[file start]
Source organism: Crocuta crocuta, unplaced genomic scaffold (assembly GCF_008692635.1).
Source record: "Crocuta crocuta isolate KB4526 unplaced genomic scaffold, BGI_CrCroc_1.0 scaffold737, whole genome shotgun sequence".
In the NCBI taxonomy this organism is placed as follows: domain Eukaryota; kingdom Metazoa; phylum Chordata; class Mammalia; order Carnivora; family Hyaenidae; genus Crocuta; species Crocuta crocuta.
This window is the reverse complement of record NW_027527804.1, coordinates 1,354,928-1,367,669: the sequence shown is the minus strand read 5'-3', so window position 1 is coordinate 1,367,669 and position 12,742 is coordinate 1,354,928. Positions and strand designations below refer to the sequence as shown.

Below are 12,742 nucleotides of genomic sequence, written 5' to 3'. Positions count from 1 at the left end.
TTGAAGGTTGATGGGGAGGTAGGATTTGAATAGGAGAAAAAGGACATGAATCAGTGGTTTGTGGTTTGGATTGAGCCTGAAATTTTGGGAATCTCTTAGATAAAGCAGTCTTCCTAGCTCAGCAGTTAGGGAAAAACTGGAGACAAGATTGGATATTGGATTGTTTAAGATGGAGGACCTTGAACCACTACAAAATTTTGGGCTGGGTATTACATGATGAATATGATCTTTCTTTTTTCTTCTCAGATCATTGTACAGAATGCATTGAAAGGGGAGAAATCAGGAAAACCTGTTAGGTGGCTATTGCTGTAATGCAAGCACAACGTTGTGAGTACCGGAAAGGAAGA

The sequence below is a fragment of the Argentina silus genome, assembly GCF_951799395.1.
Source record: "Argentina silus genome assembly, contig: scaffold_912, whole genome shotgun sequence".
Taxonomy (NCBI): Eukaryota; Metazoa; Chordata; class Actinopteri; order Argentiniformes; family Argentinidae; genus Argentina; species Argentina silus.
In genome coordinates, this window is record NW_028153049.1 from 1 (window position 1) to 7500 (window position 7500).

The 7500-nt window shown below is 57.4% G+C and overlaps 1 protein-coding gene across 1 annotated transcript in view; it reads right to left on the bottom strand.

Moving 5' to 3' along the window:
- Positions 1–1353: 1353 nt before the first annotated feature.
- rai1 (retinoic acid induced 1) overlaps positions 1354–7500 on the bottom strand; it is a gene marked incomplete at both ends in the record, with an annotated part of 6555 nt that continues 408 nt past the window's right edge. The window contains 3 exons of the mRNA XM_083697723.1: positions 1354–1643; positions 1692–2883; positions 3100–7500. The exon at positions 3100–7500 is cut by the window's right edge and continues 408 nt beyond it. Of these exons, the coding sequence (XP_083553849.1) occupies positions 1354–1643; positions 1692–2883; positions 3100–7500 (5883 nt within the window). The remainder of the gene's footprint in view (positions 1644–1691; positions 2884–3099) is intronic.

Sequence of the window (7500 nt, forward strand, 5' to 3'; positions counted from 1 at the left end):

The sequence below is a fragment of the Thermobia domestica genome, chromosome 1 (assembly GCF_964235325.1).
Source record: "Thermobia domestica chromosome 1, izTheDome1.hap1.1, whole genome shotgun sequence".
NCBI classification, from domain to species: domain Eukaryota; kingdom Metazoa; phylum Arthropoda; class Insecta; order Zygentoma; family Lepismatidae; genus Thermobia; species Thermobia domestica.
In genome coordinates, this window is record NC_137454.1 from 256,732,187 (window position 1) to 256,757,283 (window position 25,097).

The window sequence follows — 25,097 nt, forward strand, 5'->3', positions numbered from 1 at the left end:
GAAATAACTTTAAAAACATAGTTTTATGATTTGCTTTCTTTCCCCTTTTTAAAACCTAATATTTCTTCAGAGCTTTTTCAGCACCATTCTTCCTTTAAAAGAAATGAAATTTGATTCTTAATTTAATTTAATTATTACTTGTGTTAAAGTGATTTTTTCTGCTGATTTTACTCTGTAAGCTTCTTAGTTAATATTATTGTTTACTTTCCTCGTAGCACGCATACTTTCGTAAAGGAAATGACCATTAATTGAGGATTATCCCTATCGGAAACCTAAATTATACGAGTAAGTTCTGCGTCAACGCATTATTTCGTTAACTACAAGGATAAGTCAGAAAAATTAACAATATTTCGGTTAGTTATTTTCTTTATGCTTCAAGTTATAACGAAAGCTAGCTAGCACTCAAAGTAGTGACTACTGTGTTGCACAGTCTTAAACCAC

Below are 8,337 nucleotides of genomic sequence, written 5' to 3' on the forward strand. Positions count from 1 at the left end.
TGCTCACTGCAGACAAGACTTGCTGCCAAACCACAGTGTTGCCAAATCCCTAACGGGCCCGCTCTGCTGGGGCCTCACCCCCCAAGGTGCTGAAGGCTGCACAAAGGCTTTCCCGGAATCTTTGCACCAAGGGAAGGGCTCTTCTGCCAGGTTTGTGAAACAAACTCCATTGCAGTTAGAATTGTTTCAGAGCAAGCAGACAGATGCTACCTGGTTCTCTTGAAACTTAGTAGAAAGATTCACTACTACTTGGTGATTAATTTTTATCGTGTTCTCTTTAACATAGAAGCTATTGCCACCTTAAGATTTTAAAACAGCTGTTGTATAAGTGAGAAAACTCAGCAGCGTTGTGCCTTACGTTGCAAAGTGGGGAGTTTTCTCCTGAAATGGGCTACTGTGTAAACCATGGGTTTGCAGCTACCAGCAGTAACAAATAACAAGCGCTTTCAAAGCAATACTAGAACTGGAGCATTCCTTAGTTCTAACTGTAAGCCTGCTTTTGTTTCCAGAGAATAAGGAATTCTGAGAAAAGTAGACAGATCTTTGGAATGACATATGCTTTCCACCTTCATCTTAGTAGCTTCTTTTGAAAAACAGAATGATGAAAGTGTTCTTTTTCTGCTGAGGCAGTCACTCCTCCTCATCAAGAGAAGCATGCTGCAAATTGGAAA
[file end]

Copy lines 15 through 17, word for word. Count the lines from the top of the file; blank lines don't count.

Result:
Sequence of the window (7500 nt, forward strand, 5' to 3'; positions counted from 1 at the left end):

The sequence below is a fragment of the Thermobia domestica genome, chromosome 1 (assembly GCF_964235325.1).
Source record: "Thermobia domestica chromosome 1, izTheDome1.hap1.1, whole genome shotgun sequence".